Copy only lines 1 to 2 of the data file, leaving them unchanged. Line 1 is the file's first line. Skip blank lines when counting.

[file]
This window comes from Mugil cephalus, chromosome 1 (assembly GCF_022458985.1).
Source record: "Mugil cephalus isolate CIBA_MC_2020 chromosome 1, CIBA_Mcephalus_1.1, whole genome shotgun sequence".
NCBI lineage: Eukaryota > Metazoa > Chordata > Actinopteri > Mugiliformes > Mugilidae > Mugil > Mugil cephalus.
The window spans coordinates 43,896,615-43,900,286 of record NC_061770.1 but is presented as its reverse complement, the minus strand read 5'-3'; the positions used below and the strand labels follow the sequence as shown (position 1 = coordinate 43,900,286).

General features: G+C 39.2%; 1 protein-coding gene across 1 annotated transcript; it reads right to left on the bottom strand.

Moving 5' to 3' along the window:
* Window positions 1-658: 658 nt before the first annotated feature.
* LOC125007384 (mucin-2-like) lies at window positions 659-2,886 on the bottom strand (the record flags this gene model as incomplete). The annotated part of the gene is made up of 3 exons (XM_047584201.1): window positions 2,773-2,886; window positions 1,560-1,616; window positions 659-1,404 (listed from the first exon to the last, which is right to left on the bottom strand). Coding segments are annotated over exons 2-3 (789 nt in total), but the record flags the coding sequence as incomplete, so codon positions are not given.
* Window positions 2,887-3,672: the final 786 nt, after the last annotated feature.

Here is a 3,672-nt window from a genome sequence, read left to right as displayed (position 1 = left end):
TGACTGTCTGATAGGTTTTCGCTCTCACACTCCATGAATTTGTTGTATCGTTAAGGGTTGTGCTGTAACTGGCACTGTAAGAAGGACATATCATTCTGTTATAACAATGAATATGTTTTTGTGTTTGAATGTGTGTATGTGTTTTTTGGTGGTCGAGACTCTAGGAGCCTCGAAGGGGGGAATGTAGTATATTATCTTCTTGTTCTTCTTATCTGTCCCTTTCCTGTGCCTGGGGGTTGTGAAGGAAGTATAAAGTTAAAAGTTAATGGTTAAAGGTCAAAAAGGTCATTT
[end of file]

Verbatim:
This window comes from Mugil cephalus, chromosome 1 (assembly GCF_022458985.1).
Source record: "Mugil cephalus isolate CIBA_MC_2020 chromosome 1, CIBA_Mcephalus_1.1, whole genome shotgun sequence".